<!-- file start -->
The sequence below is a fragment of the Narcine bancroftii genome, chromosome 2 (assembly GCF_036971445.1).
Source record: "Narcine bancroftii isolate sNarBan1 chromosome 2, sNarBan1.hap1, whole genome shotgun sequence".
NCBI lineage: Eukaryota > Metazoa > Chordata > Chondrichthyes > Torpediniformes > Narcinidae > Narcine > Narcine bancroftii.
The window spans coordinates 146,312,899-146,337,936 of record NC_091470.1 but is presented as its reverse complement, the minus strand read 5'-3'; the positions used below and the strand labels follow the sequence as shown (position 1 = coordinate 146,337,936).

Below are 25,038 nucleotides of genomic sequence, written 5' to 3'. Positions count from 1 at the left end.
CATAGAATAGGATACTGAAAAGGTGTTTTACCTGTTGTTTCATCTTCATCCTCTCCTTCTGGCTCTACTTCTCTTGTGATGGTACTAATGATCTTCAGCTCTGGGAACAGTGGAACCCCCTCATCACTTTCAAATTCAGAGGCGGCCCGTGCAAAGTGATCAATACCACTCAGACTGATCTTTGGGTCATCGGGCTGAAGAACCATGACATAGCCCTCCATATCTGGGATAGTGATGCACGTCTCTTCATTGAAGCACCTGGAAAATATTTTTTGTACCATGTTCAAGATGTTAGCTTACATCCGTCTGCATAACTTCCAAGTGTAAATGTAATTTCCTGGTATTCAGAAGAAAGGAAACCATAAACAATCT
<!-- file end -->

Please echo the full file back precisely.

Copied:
The sequence below is a fragment of the Narcine bancroftii genome, chromosome 2 (assembly GCF_036971445.1).
Source record: "Narcine bancroftii isolate sNarBan1 chromosome 2, sNarBan1.hap1, whole genome shotgun sequence".
NCBI lineage: Eukaryota > Metazoa > Chordata > Chondrichthyes > Torpediniformes > Narcinidae > Narcine > Narcine bancroftii.
The window spans coordinates 146,312,899-146,337,936 of record NC_091470.1 but is presented as its reverse complement, the minus strand read 5'-3'; the positions used below and the strand labels follow the sequence as shown (position 1 = coordinate 146,337,936).

Below are 25,038 nucleotides of genomic sequence, written 5' to 3'. Positions count from 1 at the left end.
CATAGAATAGGATACTGAAAAGGTGTTTTACCTGTTGTTTCATCTTCATCCTCTCCTTCTGGCTCTACTTCTCTTGTGATGGTACTAATGATCTTCAGCTCTGGGAACAGTGGAACCCCCTCATCACTTTCAAATTCAGAGGCGGCCCGTGCAAAGTGATCAATACCACTCAGACTGATCTTTGGGTCATCGGGCTGAAGAACCATGACATAGCCCTCCATATCTGGGATAGTGATGCACGTCTCTTCATTGAAGCACCTGGAAAATATTTTTTGTACCATGTTCAAGATGTTAGCTTACATCCGTCTGCATAACTTCCAAGTGTAAATGTAATTTCCTGGTATTCAGAAGAAAGGAAACCATAAACAATCT